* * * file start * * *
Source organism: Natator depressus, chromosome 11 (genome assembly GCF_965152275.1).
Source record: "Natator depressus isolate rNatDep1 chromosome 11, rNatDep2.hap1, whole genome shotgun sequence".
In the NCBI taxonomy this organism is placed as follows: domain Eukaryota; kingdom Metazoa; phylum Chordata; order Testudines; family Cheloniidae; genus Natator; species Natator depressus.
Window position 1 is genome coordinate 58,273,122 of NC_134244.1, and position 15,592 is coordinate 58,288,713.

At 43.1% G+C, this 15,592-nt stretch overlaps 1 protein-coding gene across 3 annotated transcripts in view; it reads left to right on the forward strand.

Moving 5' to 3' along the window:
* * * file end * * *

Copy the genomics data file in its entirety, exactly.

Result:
Source organism: Natator depressus, chromosome 11 (genome assembly GCF_965152275.1).
Source record: "Natator depressus isolate rNatDep1 chromosome 11, rNatDep2.hap1, whole genome shotgun sequence".
In the NCBI taxonomy this organism is placed as follows: domain Eukaryota; kingdom Metazoa; phylum Chordata; order Testudines; family Cheloniidae; genus Natator; species Natator depressus.
Window position 1 is genome coordinate 58,273,122 of NC_134244.1, and position 15,592 is coordinate 58,288,713.

At 43.1% G+C, this 15,592-nt stretch overlaps 1 protein-coding gene across 3 annotated transcripts in view; it reads left to right on the forward strand.

Moving 5' to 3' along the window: